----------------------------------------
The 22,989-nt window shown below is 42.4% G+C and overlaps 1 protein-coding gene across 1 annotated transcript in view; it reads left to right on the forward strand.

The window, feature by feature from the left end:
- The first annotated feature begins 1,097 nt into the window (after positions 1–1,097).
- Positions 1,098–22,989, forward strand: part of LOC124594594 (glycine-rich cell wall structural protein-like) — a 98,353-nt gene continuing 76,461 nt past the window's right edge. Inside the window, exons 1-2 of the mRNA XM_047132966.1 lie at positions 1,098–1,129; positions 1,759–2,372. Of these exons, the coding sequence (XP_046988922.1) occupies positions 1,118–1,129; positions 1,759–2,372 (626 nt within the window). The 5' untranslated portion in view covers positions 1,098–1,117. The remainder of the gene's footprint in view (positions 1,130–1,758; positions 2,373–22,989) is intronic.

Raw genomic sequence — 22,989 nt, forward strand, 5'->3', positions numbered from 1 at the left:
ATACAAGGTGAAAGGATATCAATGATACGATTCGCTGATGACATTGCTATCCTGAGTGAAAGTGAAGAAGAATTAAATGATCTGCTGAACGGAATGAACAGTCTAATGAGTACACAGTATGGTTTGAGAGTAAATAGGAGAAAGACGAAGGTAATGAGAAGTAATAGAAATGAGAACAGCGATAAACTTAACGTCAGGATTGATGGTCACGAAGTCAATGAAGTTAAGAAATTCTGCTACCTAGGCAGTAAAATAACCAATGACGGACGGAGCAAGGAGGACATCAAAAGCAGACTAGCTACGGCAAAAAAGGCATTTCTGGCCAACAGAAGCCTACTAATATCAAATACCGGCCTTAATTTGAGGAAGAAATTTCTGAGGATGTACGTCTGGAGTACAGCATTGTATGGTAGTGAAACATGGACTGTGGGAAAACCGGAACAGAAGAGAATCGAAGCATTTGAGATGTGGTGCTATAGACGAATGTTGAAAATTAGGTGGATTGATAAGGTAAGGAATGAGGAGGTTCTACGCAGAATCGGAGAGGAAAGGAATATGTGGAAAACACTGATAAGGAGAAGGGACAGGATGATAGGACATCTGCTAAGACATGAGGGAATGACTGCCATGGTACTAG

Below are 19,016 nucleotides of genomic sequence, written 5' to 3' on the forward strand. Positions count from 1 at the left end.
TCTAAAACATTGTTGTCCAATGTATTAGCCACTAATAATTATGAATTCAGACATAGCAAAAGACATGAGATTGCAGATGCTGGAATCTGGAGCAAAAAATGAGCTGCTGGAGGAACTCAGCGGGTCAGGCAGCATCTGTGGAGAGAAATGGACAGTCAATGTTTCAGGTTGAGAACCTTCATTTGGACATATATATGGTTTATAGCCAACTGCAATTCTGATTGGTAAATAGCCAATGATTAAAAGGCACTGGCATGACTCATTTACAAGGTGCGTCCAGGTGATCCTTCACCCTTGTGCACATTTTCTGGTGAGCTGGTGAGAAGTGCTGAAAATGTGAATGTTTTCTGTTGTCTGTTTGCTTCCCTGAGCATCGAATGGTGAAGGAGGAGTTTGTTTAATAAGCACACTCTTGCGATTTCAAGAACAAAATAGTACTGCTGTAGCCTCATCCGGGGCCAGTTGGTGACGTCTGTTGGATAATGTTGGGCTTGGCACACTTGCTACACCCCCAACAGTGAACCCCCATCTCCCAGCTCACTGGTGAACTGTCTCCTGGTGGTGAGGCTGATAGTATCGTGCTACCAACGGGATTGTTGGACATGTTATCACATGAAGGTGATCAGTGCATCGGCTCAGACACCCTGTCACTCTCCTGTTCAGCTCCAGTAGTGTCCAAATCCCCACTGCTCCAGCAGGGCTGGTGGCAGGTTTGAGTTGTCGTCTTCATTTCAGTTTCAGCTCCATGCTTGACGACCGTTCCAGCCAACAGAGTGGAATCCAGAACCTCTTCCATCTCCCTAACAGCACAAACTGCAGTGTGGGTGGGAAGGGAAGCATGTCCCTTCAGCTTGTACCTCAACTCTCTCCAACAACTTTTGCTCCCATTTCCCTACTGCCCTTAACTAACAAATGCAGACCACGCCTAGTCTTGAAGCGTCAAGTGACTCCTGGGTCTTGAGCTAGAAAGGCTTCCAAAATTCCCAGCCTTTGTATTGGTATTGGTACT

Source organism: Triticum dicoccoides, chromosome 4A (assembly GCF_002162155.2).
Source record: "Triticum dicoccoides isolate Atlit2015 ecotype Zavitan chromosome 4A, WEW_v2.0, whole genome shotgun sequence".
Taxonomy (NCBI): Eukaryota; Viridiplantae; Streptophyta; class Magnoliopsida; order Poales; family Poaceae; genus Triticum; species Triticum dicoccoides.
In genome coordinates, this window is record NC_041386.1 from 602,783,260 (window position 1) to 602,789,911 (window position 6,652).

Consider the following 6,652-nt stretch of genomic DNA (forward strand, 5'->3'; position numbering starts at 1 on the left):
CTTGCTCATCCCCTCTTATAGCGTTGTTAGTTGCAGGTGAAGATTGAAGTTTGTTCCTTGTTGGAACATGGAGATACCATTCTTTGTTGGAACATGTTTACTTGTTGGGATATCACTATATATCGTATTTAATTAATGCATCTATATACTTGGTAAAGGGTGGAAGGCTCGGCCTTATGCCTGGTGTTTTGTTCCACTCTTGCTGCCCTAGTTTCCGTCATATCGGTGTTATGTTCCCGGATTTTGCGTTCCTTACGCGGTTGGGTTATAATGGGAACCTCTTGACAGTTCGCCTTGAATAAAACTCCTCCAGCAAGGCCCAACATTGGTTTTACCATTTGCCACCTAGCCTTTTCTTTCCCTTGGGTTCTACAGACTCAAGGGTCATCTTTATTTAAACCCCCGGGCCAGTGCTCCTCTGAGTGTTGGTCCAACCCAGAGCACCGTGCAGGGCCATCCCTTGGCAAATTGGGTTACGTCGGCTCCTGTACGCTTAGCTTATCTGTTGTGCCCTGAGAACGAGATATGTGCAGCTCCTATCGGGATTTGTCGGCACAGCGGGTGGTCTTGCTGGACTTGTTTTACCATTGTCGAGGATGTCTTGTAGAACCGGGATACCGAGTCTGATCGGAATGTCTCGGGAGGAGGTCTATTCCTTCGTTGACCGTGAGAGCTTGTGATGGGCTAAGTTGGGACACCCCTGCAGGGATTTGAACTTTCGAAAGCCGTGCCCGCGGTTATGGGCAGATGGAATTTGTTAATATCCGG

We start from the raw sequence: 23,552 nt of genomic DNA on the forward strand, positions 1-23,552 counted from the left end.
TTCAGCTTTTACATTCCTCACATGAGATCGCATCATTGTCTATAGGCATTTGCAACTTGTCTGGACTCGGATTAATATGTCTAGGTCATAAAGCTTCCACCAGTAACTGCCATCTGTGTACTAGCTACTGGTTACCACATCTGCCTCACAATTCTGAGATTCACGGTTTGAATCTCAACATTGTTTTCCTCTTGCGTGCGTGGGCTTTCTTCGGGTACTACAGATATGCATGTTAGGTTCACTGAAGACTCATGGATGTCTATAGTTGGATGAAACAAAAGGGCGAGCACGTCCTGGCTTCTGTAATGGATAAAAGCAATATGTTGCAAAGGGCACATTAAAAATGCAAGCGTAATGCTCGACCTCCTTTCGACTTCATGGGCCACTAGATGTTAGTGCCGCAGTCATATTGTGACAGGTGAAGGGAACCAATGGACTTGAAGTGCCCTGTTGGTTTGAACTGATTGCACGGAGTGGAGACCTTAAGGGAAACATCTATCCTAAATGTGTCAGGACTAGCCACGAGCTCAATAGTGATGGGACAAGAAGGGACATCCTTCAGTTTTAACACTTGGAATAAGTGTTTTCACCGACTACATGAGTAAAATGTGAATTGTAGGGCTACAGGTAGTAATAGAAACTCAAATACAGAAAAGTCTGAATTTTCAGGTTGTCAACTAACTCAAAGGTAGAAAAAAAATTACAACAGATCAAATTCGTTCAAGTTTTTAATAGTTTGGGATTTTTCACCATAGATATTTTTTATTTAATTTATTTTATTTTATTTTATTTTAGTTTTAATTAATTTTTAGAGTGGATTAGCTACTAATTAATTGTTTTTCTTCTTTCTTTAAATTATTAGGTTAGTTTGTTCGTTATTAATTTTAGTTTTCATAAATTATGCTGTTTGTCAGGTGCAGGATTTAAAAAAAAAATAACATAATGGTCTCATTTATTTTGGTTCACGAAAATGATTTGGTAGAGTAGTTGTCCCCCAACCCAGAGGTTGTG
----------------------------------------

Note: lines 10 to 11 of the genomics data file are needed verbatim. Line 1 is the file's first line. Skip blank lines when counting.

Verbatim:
Source record: "Triticum dicoccoides isolate Atlit2015 ecotype Zavitan chromosome 4A, WEW_v2.0, whole genome shotgun sequence".
Taxonomy (NCBI): Eukaryota; Viridiplantae; Streptophyta; class Magnoliopsida; order Poales; family Poaceae; genus Triticum; species Triticum dicoccoides.